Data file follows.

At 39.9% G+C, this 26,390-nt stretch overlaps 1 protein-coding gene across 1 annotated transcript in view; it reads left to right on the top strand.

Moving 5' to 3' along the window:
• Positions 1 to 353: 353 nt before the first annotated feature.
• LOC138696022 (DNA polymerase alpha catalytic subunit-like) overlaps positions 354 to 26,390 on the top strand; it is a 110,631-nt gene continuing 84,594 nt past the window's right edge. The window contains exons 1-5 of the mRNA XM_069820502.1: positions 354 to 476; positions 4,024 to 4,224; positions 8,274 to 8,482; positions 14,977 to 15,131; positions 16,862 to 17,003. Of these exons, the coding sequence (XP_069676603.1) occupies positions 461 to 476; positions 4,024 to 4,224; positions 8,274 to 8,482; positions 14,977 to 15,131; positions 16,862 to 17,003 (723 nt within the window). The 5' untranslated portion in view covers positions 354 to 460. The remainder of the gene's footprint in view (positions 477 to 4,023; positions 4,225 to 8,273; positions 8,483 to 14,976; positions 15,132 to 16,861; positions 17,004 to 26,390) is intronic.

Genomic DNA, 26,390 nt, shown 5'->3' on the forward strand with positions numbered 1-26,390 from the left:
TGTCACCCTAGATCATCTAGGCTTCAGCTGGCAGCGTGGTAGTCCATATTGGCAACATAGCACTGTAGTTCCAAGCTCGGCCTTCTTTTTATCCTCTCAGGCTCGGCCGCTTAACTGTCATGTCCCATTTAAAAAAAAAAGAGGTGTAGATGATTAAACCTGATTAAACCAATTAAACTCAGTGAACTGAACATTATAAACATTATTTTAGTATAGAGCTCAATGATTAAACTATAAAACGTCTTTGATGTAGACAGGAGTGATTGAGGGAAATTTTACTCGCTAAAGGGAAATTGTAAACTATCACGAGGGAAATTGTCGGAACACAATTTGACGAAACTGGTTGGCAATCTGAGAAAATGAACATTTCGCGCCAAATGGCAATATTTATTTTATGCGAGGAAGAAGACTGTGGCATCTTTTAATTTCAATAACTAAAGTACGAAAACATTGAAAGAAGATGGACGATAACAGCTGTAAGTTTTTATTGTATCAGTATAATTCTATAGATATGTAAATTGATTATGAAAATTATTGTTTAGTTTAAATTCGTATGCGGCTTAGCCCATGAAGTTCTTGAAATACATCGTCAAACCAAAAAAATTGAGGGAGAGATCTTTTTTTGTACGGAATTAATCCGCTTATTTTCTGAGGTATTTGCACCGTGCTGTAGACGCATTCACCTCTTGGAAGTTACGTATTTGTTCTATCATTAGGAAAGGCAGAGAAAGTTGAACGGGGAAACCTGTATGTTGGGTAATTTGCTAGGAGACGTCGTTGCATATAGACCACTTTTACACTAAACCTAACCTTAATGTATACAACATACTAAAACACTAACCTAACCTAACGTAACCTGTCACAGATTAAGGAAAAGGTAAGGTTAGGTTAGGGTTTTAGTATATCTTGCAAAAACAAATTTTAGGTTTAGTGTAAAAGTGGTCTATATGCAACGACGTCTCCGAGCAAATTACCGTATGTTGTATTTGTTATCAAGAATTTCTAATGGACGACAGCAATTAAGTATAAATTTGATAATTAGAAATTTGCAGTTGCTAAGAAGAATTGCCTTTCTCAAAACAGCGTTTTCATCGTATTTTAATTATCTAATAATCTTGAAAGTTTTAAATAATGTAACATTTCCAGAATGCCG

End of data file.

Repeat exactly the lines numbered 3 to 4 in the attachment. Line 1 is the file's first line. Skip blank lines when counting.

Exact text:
• Positions 1 to 353: 353 nt before the first annotated feature.
• LOC138696022 (DNA polymerase alpha catalytic subunit-like) overlaps positions 354 to 26,390 on the top strand; it is a 110,631-nt gene continuing 84,594 nt past the window's right edge. The window contains exons 1-5 of the mRNA XM_069820502.1: positions 354 to 476; positions 4,024 to 4,224; positions 8,274 to 8,482; positions 14,977 to 15,131; positions 16,862 to 17,003. Of these exons, the coding sequence (XP_069676603.1) occupies positions 461 to 476; positions 4,024 to 4,224; positions 8,274 to 8,482; positions 14,977 to 15,131; positions 16,862 to 17,003 (723 nt within the window). The 5' untranslated portion in view covers positions 354 to 460. The remainder of the gene's footprint in view (positions 477 to 4,023; positions 4,225 to 8,273; positions 8,483 to 14,976; positions 15,132 to 16,861; positions 17,004 to 26,390) is intronic.